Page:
Of course, one should have some knowledge of the techniques and concepts of 3D animation before proceeding with an expensive purchase of high-end 3D software. Luckily, we are in the midst of a renaissance of education and training in the art of 3D animation. At the forefront of this training revolution is a company called DV Garage, who sells a 3D training program called 3D Toolkit. I reviewed the 3D Toolkit in the November 2001 issue of The Independent. You may want to check that review out for a full description of the product. In a nutshell, the 3D Toolkit is a step by step guide to the basics of creating 3D objects and animating them. The tutorials are video clips narrated by Alex Lindsay, a former 3D artist at Industrial, Light, and Magic. Lindsay’s instruction clearly lays out the basic concepts upon which 3D animation is based. Making the 3D Toolkit an especially attractive buy is its inclusion of a working 3D animation program, Electric Image Animation System. By including an established animation package along with the training materials, the 3D Toolkit empowers you to create your own animations without needing to purchase anything else.
Of course, you will need more than training videos to learn enough to make a digital masterpiece. Part of the learning process requires communicating with your peers and those who have more experience than yourself. Many 3D animators have turned to the web to communicate with each other. DV Garage has forums on their website where questions about nearly every aspect of 3D production are answered by a knowledgeable commmunity. One web site I have found to be very informative is cgchannel.com, which each day posts general news concerning 3D and also has a lively forum where people post images of their work and ask for criticism. Someone could easily spend hours just looking at the different types of content people create and learning from the criticism and tips people have in response.
Another way to learn about 3D animation is to read some books devoted to the subject. The Art of 3-D Computer Animation and Imaging by Isaac Victor Kerlow (J Wiley & Sons, 2000; www.wiley.com) covers nearly every aspect of 3D production. From the most basic technical concepts to the latest advances in image rendering, Kerlow explains the steps of producing 3D content for films, video, stills, and video games. Although the book feels like a dry scientific textbook at times, it is an excellent primer for someone who wants at least a basic knowledge of the concepts of 3D animation.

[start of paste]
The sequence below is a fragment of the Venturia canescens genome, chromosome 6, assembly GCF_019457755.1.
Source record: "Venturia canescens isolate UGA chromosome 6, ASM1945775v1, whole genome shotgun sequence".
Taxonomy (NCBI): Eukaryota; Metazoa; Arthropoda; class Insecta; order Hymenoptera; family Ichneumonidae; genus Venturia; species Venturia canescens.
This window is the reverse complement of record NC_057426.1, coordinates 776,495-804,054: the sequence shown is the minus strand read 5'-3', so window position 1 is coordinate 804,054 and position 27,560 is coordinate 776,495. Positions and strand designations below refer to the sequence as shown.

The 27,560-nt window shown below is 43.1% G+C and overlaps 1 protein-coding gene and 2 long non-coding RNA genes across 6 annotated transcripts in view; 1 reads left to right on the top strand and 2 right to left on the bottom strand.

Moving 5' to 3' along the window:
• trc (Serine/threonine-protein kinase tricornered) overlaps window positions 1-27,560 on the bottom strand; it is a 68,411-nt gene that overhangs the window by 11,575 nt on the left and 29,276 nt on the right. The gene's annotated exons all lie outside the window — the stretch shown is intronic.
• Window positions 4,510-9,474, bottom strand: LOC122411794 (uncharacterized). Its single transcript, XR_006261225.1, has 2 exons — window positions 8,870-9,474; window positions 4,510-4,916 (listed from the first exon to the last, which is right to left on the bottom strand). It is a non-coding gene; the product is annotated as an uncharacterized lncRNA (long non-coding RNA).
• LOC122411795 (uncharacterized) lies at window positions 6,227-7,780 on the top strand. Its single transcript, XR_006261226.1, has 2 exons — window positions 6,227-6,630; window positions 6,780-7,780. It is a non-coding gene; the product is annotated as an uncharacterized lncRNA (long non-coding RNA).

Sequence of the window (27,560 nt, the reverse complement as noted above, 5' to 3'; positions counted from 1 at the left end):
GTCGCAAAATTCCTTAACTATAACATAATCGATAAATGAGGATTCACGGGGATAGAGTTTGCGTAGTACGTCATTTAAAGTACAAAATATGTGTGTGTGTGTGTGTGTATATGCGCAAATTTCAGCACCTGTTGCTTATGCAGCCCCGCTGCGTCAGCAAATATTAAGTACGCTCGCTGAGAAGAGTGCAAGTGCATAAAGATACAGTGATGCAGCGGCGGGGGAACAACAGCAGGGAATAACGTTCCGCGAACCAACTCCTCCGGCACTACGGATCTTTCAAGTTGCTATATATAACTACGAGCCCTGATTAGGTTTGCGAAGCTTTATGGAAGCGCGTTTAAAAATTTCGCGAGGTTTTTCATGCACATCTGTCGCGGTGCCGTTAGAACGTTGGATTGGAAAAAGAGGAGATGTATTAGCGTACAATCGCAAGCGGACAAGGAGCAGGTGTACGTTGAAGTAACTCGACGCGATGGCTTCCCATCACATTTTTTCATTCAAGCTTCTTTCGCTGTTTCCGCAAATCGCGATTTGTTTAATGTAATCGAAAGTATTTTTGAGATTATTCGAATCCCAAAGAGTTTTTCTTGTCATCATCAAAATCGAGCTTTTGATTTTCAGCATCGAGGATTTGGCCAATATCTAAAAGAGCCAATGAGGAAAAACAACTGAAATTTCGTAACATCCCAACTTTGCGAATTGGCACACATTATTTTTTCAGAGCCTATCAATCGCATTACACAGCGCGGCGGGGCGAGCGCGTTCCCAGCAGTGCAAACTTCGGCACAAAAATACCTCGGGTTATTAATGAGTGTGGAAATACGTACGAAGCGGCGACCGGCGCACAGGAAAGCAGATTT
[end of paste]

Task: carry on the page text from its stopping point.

For those who have already begun to create 3D images and animation and now want to learn the techniques that professionals use to create photorealistic or highly stylized images, I highly recommend the “[digital]” series of books from New Riders (www.newriders.com). Books in this series, written by prominent 3D artists, go beyond simple explanations of terminology and techniques and instead illustrate how these techniques are employed on projects. Speaking for myself, there were many concepts that I had a theoretical understanding of but was unsure of when or how they should be used until I read these books. Digital Lighting and Rendering by Jeremy Birn covers the lighting of 3D scenes and demonstrates that, as in lighting for film, lighting is an extremely important aspect of 3D production. Digital Texturing & Painting by Owen Demers shows how to create realistic and unique textures and colors for your 3D models by paying attention to real-world objects and taking cues from other artforms. Digital Character Animation by George Maestri helps identify how people move and how to apply that to 3D animation.
3D animation is no longer just for the Dreamworks and Pixars of the world. For example, take a look at Scottish animator Brian Taylor’s website, rustboy.com, where he documents his process of single-handedly creating a short film using a computer and software that are far from high-end. The stills and short sequences of Rustboy are stunning and indistinguishable from the content made by teams of animators with the most high-end equipment.
I suggest that anyone interested in 3D check out rustboy.com, cgchannel.com, download the “learning edition” of a program that looks interesting to them, and get to work.
In the next issue of The Independent I will provide a more in-depth look at the tools needed to produce 3D, as well as reviews some of the most popular 3D applications.